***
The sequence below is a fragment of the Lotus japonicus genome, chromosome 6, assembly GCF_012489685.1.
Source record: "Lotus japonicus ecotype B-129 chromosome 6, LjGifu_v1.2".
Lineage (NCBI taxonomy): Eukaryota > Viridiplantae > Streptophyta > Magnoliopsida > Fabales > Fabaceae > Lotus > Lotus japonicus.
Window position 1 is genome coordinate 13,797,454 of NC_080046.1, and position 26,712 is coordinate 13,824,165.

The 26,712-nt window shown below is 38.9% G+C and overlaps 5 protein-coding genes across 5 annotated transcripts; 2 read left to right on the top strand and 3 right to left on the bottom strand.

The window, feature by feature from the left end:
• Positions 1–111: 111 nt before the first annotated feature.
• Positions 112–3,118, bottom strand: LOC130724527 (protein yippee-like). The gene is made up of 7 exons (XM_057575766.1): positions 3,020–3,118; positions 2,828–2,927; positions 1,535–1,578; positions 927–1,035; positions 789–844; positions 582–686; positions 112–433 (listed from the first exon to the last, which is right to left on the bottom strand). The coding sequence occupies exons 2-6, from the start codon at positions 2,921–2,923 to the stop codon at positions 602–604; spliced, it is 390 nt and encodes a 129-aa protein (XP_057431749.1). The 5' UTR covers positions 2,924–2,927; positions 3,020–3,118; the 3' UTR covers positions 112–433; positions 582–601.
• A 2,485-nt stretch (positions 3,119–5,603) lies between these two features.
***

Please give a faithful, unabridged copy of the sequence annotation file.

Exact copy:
The sequence below is a fragment of the Lotus japonicus genome, chromosome 6, assembly GCF_012489685.1.
Source record: "Lotus japonicus ecotype B-129 chromosome 6, LjGifu_v1.2".
Lineage (NCBI taxonomy): Eukaryota > Viridiplantae > Streptophyta > Magnoliopsida > Fabales > Fabaceae > Lotus > Lotus japonicus.
Window position 1 is genome coordinate 13,797,454 of NC_080046.1, and position 26,712 is coordinate 13,824,165.

The 26,712-nt window shown below is 38.9% G+C and overlaps 5 protein-coding genes across 5 annotated transcripts; 2 read left to right on the top strand and 3 right to left on the bottom strand.

The window, feature by feature from the left end:
• Positions 1–111: 111 nt before the first annotated feature.
• Positions 112–3,118, bottom strand: LOC130724527 (protein yippee-like). The gene is made up of 7 exons (XM_057575766.1): positions 3,020–3,118; positions 2,828–2,927; positions 1,535–1,578; positions 927–1,035; positions 789–844; positions 582–686; positions 112–433 (listed from the first exon to the last, which is right to left on the bottom strand). The coding sequence occupies exons 2-6, from the start codon at positions 2,921–2,923 to the stop codon at positions 602–604; spliced, it is 390 nt and encodes a 129-aa protein (XP_057431749.1). The 5' UTR covers positions 2,924–2,927; positions 3,020–3,118; the 3' UTR covers positions 112–433; positions 582–601.
• A 2,485-nt stretch (positions 3,119–5,603) lies between these two features.